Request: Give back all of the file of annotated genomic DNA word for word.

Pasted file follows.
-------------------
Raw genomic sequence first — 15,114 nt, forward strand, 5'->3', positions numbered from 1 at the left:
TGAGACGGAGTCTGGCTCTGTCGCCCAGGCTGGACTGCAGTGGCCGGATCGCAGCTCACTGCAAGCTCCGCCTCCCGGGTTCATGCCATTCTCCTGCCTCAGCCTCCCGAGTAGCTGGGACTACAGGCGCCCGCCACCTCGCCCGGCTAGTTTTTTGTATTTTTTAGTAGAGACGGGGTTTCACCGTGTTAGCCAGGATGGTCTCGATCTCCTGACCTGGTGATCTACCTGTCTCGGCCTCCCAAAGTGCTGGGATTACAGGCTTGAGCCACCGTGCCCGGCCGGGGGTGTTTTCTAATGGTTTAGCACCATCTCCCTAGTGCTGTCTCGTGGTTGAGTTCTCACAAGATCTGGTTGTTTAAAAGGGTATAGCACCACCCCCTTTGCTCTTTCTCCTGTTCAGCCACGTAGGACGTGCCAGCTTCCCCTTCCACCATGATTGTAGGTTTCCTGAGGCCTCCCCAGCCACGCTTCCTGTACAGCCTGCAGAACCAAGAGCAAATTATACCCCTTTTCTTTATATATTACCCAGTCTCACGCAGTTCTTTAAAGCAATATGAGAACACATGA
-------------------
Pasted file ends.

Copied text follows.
Raw genomic sequence first — 15,114 nt, forward strand, 5'->3', positions numbered from 1 at the left:
TGAGACGGAGTCTGGCTCTGTCGCCCAGGCTGGACTGCAGTGGCCGGATCGCAGCTCACTGCAAGCTCCGCCTCCCGGGTTCATGCCATTCTCCTGCCTCAGCCTCCCGAGTAGCTGGGACTACAGGCGCCCGCCACCTCGCCCGGCTAGTTTTTTGTATTTTTTAGTAGAGACGGGGTTTCACCGTGTTAGCCAGGATGGTCTCGATCTCCTGACCTGGTGATCTACCTGTCTCGGCCTCCCAAAGTGCTGGGATTACAGGCTTGAGCCACCGTGCCCGGCCGGGGGTGTTTTCTAATGGTTTAGCACCATCTCCCTAGTGCTGTCTCGTGGTTGAGTTCTCACAAGATCTGGTTGTTTAAAAGGGTATAGCACCACCCCCTTTGCTCTTTCTCCTGTTCAGCCACGTAGGACGTGCCAGCTTCCCCTTCCACCATGATTGTAGGTTTCCTGAGGCCTCCCCAGCCACGCTTCCTGTACAGCCTGCAGAACCAAGAGCAAATTATACCCCTTTTCTTTATATATTACCCAGTCTCACGCAGTTCTTTAAAGCAATATGAGAACACATGA